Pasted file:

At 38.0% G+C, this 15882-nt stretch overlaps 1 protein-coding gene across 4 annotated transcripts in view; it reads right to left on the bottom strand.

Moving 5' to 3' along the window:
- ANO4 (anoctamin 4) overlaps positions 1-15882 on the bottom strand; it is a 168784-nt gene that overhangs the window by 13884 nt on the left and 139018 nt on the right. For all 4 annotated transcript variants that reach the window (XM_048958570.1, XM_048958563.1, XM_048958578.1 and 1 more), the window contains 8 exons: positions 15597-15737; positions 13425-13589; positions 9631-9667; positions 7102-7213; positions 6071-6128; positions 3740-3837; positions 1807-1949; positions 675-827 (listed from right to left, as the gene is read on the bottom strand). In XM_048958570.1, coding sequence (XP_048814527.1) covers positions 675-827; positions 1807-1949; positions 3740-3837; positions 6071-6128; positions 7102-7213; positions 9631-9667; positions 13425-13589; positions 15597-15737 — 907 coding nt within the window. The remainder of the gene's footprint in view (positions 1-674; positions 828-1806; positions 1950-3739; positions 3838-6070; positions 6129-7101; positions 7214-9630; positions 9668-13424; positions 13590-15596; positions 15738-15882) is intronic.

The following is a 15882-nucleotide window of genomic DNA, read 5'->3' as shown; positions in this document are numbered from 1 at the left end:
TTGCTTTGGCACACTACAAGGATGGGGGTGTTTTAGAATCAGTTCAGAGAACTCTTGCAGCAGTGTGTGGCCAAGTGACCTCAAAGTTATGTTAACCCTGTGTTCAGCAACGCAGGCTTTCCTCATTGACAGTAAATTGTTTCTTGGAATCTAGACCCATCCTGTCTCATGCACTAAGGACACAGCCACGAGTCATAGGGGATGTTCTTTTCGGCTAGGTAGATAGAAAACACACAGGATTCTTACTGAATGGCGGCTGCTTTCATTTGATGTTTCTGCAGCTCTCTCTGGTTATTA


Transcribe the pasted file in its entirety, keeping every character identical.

At 38.0% G+C, this 15882-nt stretch overlaps 1 protein-coding gene across 4 annotated transcripts in view; it reads right to left on the bottom strand.

Moving 5' to 3' along the window:
- ANO4 (anoctamin 4) overlaps positions 1-15882 on the bottom strand; it is a 168784-nt gene that overhangs the window by 13884 nt on the left and 139018 nt on the right. For all 4 annotated transcript variants that reach the window (XM_048958570.1, XM_048958563.1, XM_048958578.1 and 1 more), the window contains 8 exons: positions 15597-15737; positions 13425-13589; positions 9631-9667; positions 7102-7213; positions 6071-6128; positions 3740-3837; positions 1807-1949; positions 675-827 (listed from right to left, as the gene is read on the bottom strand). In XM_048958570.1, coding sequence (XP_048814527.1) covers positions 675-827; positions 1807-1949; positions 3740-3837; positions 6071-6128; positions 7102-7213; positions 9631-9667; positions 13425-13589; positions 15597-15737 — 907 coding nt within the window. The remainder of the gene's footprint in view (positions 1-674; positions 828-1806; positions 1950-3739; positions 3838-6070; positions 6129-7101; positions 7214-9630; positions 9668-13424; positions 13590-15596; positions 15738-15882) is intronic.

The following is a 15882-nucleotide window of genomic DNA, read 5'->3' as shown; positions in this document are numbered from 1 at the left end:
TTGCTTTGGCACACTACAAGGATGGGGGTGTTTTAGAATCAGTTCAGAGAACTCTTGCAGCAGTGTGTGGCCAAGTGACCTCAAAGTTATGTTAACCCTGTGTTCAGCAACGCAGGCTTTCCTCATTGACAGTAAATTGTTTCTTGGAATCTAGACCCATCCTGTCTCATGCACTAAGGACACAGCCACGAGTCATAGGGGATGTTCTTTTCGGCTAGGTAGATAGAAAACACACAGGATTCTTACTGAATGGCGGCTGCTTTCATTTGATGTTTCTGCAGCTCTCTCTGGTTATTA